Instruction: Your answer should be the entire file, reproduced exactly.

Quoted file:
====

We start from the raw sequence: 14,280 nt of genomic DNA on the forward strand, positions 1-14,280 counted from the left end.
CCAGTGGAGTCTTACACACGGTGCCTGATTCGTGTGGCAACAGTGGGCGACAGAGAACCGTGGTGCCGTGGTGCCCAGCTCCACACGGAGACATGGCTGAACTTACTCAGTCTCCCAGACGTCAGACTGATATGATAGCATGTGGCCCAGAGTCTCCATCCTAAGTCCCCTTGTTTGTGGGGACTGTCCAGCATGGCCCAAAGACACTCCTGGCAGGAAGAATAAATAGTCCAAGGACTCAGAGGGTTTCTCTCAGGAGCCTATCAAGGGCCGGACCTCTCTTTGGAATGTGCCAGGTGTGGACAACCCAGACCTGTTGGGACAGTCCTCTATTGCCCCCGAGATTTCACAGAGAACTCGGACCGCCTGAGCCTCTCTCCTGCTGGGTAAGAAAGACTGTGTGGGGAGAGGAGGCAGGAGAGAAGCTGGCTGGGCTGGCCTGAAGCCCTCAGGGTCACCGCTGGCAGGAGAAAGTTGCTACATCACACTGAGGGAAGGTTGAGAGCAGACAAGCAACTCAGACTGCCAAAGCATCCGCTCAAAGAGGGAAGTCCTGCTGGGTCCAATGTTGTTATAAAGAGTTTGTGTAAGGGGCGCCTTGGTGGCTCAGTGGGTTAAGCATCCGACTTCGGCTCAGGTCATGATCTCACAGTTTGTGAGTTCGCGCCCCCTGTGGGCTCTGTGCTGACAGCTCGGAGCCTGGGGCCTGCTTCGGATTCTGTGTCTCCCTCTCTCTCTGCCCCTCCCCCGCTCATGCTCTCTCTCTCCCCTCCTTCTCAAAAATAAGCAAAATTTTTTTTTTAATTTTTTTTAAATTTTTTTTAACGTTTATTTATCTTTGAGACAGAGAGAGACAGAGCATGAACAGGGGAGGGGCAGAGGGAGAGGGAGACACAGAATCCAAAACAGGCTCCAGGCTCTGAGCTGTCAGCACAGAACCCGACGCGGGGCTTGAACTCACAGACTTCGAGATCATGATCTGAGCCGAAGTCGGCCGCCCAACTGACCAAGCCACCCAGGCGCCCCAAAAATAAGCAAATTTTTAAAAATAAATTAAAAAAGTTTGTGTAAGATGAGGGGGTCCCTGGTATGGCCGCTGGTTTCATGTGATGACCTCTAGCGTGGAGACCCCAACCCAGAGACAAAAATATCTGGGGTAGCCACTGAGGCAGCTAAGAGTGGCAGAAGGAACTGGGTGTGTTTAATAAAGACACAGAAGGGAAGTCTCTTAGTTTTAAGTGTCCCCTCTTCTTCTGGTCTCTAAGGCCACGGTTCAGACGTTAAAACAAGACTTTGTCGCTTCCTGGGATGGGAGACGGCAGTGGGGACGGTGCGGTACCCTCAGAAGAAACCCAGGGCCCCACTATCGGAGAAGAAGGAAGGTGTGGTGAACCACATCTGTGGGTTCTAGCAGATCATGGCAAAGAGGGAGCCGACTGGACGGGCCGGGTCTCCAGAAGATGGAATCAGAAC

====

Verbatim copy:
We start from the raw sequence: 14,280 nt of genomic DNA on the forward strand, positions 1-14,280 counted from the left end.
CCAGTGGAGTCTTACACACGGTGCCTGATTCGTGTGGCAACAGTGGGCGACAGAGAACCGTGGTGCCGTGGTGCCCAGCTCCACACGGAGACATGGCTGAACTTACTCAGTCTCCCAGACGTCAGACTGATATGATAGCATGTGGCCCAGAGTCTCCATCCTAAGTCCCCTTGTTTGTGGGGACTGTCCAGCATGGCCCAAAGACACTCCTGGCAGGAAGAATAAATAGTCCAAGGACTCAGAGGGTTTCTCTCAGGAGCCTATCAAGGGCCGGACCTCTCTTTGGAATGTGCCAGGTGTGGACAACCCAGACCTGTTGGGACAGTCCTCTATTGCCCCCGAGATTTCACAGAGAACTCGGACCGCCTGAGCCTCTCTCCTGCTGGGTAAGAAAGACTGTGTGGGGAGAGGAGGCAGGAGAGAAGCTGGCTGGGCTGGCCTGAAGCCCTCAGGGTCACCGCTGGCAGGAGAAAGTTGCTACATCACACTGAGGGAAGGTTGAGAGCAGACAAGCAACTCAGACTGCCAAAGCATCCGCTCAAAGAGGGAAGTCCTGCTGGGTCCAATGTTGTTATAAAGAGTTTGTGTAAGGGGCGCCTTGGTGGCTCAGTGGGTTAAGCATCCGACTTCGGCTCAGGTCATGATCTCACAGTTTGTGAGTTCGCGCCCCCTGTGGGCTCTGTGCTGACAGCTCGGAGCCTGGGGCCTGCTTCGGATTCTGTGTCTCCCTCTCTCTCTGCCCCTCCCCCGCTCATGCTCTCTCTCTCCCCTCCTTCTCAAAAATAAGCAAAATTTTTTTTTTAATTTTTTTTAAATTTTTTTTAACGTTTATTTATCTTTGAGACAGAGAGAGACAGAGCATGAACAGGGGAGGGGCAGAGGGAGAGGGAGACACAGAATCCAAAACAGGCTCCAGGCTCTGAGCTGTCAGCACAGAACCCGACGCGGGGCTTGAACTCACAGACTTCGAGATCATGATCTGAGCCGAAGTCGGCCGCCCAACTGACCAAGCCACCCAGGCGCCCCAAAAATAAGCAAATTTTTAAAAATAAATTAAAAAAGTTTGTGTAAGATGAGGGGGTCCCTGGTATGGCCGCTGGTTTCATGTGATGACCTCTAGCGTGGAGACCCCAACCCAGAGACAAAAATATCTGGGGTAGCCACTGAGGCAGCTAAGAGTGGCAGAAGGAACTGGGTGTGTTTAATAAAGACACAGAAGGGAAGTCTCTTAGTTTTAAGTGTCCCCTCTTCTTCTGGTCTCTAAGGCCACGGTTCAGACGTTAAAACAAGACTTTGTCGCTTCCTGGGATGGGAGACGGCAGTGGGGACGGTGCGGTACCCTCAGAAGAAACCCAGGGCCCCACTATCGGAGAAGAAGGAAGGTGTGGTGAACCACATCTGTGGGTTCTAGCAGATCATGGCAAAGAGGGAGCCGACTGGACGGGCCGGGTCTCCAGAAGATGGAATCAGAAC